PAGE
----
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Supervisors Advocate For Removal And Relocation Of Spent Nuclear Fuel

 

Last updated 9/24/2015 at 2:21pm



The San Diego County Board of Supervisors voted 4-0, with Supervisor Greg Cox recusing himself, on Tuesday, Sept. 15 to send a letter to the U.S. Department of Energy, urging them to get the nuclear waste still being stored in the San Onofre Nuclear Generating Station out of San Diego County.

The San Onofre Nuclear Generating Station (with the ironic acronym of SONGS) was closed in 2012 after a radiation leak revealed damage to hundred of tubes inside new steam generators.

According to Supervisor Dianne Jacob, the nuclear waste still being stored in the facility makes it vulnerable in the case of earthquakes, terrorist attacks or other natural disasters. “As long as all that radioactive waste sits at San Onofre, it poses a serious risk to San Diegans and millions of other Southern Californians,” Jacob said.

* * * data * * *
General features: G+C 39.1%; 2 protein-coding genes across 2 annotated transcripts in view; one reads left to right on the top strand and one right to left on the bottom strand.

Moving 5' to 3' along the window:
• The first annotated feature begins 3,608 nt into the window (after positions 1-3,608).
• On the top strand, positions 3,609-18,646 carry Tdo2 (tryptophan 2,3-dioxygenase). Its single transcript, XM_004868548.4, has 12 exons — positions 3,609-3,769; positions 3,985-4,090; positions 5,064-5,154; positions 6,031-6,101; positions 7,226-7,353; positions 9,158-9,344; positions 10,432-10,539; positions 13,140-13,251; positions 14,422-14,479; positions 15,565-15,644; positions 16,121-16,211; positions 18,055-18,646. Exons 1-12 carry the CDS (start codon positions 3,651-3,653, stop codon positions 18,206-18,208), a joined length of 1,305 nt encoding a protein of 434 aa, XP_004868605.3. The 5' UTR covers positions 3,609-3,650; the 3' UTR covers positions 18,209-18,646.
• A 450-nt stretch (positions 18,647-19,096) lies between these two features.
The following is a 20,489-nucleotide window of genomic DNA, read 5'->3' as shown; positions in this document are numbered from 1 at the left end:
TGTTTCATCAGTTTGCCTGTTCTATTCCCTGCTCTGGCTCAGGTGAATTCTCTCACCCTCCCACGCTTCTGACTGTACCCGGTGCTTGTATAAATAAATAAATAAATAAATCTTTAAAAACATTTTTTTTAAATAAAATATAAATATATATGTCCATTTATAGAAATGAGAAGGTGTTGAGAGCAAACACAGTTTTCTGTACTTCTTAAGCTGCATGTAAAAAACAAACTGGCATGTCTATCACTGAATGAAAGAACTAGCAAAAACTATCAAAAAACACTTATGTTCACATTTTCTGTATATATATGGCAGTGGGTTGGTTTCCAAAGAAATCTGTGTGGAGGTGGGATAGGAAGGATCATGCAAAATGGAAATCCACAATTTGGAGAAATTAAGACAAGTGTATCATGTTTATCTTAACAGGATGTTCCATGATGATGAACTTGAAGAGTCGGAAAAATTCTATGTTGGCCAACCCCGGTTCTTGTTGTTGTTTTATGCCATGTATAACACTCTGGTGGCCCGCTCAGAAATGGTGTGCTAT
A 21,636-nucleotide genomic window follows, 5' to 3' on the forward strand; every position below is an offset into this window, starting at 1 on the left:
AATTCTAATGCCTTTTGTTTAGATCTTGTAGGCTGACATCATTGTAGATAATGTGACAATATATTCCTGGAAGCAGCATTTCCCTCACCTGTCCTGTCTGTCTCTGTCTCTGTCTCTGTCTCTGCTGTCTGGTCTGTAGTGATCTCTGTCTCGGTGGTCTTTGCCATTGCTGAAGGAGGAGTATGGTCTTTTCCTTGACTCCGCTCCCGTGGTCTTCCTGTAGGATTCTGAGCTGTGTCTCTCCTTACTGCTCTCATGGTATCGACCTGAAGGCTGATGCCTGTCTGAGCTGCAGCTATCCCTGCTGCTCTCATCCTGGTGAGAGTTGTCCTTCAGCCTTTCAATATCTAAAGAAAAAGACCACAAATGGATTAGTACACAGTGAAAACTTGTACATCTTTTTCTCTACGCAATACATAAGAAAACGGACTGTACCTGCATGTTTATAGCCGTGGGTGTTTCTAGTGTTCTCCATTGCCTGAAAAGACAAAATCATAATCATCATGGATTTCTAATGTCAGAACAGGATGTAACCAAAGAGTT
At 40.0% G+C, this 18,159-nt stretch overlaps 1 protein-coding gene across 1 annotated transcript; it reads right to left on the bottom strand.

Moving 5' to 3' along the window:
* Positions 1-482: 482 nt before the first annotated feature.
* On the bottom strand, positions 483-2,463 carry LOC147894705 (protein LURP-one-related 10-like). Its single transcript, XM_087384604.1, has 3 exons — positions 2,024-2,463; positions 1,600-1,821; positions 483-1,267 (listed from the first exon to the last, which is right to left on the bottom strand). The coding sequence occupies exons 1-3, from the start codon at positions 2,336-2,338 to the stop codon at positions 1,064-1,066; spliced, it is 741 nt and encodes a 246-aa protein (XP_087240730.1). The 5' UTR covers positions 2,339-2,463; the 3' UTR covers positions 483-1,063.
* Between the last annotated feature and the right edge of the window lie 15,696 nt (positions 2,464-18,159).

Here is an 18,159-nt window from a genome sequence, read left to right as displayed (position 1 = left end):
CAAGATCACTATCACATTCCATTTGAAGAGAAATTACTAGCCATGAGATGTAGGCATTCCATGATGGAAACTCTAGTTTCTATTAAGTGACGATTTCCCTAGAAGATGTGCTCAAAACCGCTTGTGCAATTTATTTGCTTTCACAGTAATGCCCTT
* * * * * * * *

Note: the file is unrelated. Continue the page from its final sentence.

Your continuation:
Back in April, the utility that oversaw SONGS, Southern California Edison, said about one-third of the waste has been moved into dry cask storage containers by a contracted company, and the rest of the waste should be transferred into storage and buried by mid-2019.

Spent fuel is currently stored in dry cask systems at an increasing number of power plant sites because there is no long term storage facility available. Casks are typically steel cylinders with fuel rods surrounded by inert gas welded or bolted closed. Each cylinder is surrounded by additional steel concrete or other material. Many of these casks will be stored in coastal or lakeside regions and cracking related to corrosion could occur in 30 years or less.

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